Abubakari II and Mansa Musa (King Moses in Mandinka) ruled as emperors, one after the other, in one of the greatest states to arise in the medieval world. Their lands brimmed with prosperous cities. They commanded large and formidable armies. They lived in sumptuous palaces and the riches of the mountains, plains, and deserts were spread at their feet. They amazed the world with their exploits and created enduring legends that still tantalize and amaze us today.
The empire of Mali arose out of the ruins of the earlier empire of ancient Ghana and exceeded its predecessor in size and wealth. Forged into existence by Sundiata Keita (the original "Lion King," but that is a story for another time), the empire of Mali became rich and powerful through its control of the transport of gold, salt, cowrie shells, copper, and other goods across the daunting Sahara Desert, the largest in the world.
Backed by its military prowess, Mali also taxed nearly all the other trade entering West Africa. Most of its residents were farmers who raised rice and sorghum. The citizens of this Black empire lived in splendor even after these men’s reign while England and France tore each other apart in the One Hundred Years War (1337 to 1453.)
The fabled city of Timbuktu, Mali gained an international reputation for academic vigor. In "Lost Cities of Africa," the British historian Basil Davidson reminded us that "Scholars sheltered in relative ease and security in Timbuktu." The empire's rulers promoted intellectual excellence, commercial expansion, as well as progress in the arts and industries.
Upon Mansa Musa's return from Mecca, he established religious schools in Timbuktu, built mosques in Muslim trading cities, and sponsored those who wanted to continue religious studies elsewhere.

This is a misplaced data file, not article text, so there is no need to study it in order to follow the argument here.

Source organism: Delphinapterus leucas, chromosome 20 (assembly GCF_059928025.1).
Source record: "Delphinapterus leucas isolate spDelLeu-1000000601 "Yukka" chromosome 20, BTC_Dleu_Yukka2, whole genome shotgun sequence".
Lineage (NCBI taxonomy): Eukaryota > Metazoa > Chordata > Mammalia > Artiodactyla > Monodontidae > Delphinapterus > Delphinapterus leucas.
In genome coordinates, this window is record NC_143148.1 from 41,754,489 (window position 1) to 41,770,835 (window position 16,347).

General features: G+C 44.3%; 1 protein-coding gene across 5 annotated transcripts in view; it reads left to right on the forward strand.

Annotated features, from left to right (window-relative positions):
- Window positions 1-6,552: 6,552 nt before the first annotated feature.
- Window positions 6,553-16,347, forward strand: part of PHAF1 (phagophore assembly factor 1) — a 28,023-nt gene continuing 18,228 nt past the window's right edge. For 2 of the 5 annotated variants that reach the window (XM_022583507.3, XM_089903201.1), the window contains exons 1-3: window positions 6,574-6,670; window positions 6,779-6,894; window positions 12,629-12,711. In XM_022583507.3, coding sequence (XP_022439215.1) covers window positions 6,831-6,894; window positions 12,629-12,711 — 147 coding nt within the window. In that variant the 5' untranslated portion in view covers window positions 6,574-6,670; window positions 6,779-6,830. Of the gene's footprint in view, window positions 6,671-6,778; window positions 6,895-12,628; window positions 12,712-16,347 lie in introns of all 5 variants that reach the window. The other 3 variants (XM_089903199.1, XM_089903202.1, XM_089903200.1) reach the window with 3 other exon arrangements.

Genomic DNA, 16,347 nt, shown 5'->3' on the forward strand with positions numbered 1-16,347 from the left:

Abubakari was a nephew, some say great nephew of Sundiata Keita, who had died in 1255. Abubakari was chosen as the ninth "mansa" (ruler) of imperial Mali after a series of palace intrigues and murders rivaling anything in Shakespeare or "Game of Thrones." He became known as Abubakari II.
It soon became evident that power and riches were not enough for him. Riding along the borders of his great realm, he became frustrated. As many scholars have noted "He became obsessed with finding out what lay beyond the vast Atlantic Ocean." He scorned those who said it could not be crossed. He mocked those who were fearful of its roaring waves.
He commissioned a fleet "of at least 200, or possibly up to 400 ships," according to a recent edition of the British magazine "HistoryExtra" to search for the opposite shore. The same article reports that "from this voyage, just one solitary vessel returned with the surviving captain telling terrible tales about the other boats having been swept away by a colossal current and consumed by whirlpools."